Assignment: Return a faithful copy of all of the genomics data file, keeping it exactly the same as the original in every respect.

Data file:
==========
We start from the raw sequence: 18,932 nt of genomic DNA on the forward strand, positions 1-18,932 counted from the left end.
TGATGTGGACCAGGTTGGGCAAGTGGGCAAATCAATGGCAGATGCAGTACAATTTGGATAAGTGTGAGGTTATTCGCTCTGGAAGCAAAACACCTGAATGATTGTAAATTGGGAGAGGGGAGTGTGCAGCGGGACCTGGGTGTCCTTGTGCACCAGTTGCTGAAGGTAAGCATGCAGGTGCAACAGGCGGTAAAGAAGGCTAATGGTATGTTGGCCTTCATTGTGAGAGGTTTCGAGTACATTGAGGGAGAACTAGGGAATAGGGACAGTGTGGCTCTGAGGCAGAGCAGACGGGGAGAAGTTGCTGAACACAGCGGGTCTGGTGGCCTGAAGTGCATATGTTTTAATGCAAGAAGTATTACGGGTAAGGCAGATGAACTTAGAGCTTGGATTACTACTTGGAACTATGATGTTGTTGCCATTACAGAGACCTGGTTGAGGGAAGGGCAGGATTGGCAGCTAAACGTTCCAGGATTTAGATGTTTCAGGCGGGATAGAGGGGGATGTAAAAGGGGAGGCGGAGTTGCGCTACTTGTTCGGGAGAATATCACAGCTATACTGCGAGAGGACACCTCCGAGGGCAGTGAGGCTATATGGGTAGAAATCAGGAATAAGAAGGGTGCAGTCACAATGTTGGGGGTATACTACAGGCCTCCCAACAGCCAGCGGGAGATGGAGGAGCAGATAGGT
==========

We start from the raw sequence: 18,932 nt of genomic DNA on the forward strand, positions 1-18,932 counted from the left end.
TGATGTGGACCAGGTTGGGCAAGTGGGCAAATCAATGGCAGATGCAGTACAATTTGGATAAGTGTGAGGTTATTCGCTCTGGAAGCAAAACACCTGAATGATTGTAAATTGGGAGAGGGGAGTGTGCAGCGGGACCTGGGTGTCCTTGTGCACCAGTTGCTGAAGGTAAGCATGCAGGTGCAACAGGCGGTAAAGAAGGCTAATGGTATGTTGGCCTTCATTGTGAGAGGTTTCGAGTACATTGAGGGAGAACTAGGGAATAGGGACAGTGTGGCTCTGAGGCAGAGCAGACGGGGAGAAGTTGCTGAACACAGCGGGTCTGGTGGCCTGAAGTGCATATGTTTTAATGCAAGAAGTATTACGGGTAAGGCAGATGAACTTAGAGCTTGGATTACTACTTGGAACTATGATGTTGTTGCCATTACAGAGACCTGGTTGAGGGAAGGGCAGGATTGGCAGCTAAACGTTCCAGGATTTAGATGTTTCAGGCGGGATAGAGGGGGATGTAAAAGGGGAGGCGGAGTTGCGCTACTTGTTCGGGAGAATATCACAGCTATACTGCGAGAGGACACCTCCGAGGGCAGTGAGGCTATATGGGTAGAAATCAGGAATAAGAAGGGTGCAGTCACAATGTTGGGGGTATACTACAGGCCTCCCAACAGCCAGCGGGAGATGGAGGAGCAGATAGGT